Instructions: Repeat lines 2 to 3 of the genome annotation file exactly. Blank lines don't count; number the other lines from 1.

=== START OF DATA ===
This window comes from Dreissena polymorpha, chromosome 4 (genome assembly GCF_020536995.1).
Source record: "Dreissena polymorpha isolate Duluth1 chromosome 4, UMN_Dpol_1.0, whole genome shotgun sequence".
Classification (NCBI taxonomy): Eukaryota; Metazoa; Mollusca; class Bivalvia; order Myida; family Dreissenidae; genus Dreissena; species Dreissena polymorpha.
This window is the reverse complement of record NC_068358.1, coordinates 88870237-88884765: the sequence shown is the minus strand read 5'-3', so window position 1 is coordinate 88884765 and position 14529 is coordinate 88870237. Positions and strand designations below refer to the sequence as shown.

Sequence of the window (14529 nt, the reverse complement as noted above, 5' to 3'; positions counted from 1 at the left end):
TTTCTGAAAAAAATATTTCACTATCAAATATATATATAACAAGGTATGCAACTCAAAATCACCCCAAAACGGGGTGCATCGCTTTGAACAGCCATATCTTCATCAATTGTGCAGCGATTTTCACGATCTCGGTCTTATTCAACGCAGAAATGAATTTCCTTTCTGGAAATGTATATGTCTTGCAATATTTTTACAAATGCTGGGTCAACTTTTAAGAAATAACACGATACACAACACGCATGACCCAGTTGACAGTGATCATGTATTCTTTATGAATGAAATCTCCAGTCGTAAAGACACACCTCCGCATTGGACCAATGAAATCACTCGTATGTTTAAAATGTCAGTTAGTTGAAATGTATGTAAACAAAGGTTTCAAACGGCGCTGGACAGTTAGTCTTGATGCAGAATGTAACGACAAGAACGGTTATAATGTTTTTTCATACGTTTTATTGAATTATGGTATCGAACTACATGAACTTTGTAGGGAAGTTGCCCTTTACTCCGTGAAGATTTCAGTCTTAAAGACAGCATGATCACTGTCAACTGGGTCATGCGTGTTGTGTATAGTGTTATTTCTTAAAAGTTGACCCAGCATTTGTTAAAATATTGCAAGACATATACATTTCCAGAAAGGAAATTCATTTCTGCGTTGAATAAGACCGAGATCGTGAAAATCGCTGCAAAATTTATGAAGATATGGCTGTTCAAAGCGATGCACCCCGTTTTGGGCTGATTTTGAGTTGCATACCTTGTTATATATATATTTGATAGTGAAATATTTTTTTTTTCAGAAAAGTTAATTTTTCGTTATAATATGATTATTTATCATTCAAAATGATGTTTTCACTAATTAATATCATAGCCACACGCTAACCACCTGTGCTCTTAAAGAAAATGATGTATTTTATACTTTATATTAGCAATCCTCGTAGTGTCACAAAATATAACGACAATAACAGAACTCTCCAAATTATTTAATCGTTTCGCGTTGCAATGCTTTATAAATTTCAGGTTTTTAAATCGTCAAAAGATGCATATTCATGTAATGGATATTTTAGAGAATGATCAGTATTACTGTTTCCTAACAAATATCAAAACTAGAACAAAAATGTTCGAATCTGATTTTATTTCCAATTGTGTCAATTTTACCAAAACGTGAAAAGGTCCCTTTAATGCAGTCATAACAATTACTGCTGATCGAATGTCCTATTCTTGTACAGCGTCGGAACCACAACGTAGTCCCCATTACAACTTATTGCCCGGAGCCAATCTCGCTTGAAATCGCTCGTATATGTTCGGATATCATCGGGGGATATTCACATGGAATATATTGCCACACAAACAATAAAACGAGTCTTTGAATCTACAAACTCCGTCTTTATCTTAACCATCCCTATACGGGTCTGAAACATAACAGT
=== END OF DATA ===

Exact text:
Source record: "Dreissena polymorpha isolate Duluth1 chromosome 4, UMN_Dpol_1.0, whole genome shotgun sequence".
Classification (NCBI taxonomy): Eukaryota; Metazoa; Mollusca; class Bivalvia; order Myida; family Dreissenidae; genus Dreissena; species Dreissena polymorpha.